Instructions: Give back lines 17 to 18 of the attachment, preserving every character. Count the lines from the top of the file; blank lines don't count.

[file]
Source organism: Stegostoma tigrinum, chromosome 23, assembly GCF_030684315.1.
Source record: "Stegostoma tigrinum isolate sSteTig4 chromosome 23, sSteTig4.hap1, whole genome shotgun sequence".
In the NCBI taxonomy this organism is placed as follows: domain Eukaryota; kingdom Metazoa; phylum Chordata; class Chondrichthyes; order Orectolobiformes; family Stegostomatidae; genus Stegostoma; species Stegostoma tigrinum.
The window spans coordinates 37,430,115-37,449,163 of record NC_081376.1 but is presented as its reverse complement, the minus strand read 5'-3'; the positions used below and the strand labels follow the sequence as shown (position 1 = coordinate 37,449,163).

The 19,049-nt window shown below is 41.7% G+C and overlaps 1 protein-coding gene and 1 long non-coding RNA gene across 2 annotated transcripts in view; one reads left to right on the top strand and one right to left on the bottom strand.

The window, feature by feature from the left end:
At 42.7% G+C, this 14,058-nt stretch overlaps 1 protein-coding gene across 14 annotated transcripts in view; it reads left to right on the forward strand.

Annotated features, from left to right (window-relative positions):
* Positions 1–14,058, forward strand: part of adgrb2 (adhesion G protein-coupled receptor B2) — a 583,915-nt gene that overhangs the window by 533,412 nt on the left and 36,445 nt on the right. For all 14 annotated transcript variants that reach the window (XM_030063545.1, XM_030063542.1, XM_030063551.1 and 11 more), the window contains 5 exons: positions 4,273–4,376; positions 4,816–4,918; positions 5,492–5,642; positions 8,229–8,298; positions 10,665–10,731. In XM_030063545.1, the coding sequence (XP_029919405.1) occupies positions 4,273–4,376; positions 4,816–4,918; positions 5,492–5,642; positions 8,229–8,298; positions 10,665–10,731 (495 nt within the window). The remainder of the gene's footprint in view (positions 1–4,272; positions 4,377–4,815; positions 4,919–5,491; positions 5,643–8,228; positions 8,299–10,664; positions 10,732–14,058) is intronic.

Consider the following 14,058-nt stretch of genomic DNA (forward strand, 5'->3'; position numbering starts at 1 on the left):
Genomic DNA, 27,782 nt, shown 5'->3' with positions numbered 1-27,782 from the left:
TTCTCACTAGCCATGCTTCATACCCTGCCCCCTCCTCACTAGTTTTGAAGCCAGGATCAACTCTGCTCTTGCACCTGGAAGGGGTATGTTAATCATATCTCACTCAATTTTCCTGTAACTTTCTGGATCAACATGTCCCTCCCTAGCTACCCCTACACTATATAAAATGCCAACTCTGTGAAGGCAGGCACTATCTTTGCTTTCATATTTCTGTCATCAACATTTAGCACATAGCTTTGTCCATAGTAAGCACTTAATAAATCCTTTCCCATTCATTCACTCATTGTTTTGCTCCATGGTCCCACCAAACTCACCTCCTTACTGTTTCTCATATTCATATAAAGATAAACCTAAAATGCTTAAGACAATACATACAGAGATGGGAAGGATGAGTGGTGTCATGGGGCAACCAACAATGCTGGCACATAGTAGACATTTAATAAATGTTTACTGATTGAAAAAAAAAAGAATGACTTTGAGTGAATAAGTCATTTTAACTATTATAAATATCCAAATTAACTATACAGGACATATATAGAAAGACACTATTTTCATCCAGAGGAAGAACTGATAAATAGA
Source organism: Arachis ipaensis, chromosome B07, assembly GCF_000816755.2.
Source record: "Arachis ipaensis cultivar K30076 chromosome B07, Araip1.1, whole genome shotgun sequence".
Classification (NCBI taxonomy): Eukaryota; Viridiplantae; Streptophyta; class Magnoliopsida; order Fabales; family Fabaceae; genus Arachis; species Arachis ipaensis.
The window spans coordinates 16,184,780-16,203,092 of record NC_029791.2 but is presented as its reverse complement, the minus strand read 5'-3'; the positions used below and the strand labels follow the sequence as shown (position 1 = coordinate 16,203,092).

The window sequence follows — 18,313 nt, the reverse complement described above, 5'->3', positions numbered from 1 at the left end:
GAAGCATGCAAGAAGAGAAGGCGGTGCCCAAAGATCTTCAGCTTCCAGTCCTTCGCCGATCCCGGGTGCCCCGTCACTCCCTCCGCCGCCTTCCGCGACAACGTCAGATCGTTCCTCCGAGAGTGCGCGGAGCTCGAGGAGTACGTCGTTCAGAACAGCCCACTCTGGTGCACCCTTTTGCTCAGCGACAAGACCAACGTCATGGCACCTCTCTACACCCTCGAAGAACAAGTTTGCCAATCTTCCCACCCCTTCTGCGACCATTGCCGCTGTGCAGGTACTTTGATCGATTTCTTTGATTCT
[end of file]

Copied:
The window sequence follows — 18,313 nt, the reverse complement described above, 5'->3', positions numbered from 1 at the left end:
GAAGCATGCAAGAAGAGAAGGCGGTGCCCAAAGATCTTCAGCTTCCAGTCCTTCGCCGATCCCGGGTGCCCCGTCACTCCCTCCGCCGCCTTCCGCGACAACGTCAGATCGTTCCTCCGAGAGTGCGCGGAGCTCGAGGAGTACGTCGTTCAGAACAGCCCACTCTGGTGCACCCTTTTGCTCAGCGACAAGACCAACGTCATGGCACCTCTCTACACCCTCGAAGAACAAGTTTGCCAATCTTCCCACCCCTTCTGCGACCATTGCCGCTGTGCAGGTACTTTGATCGATTTCTTTGATTCT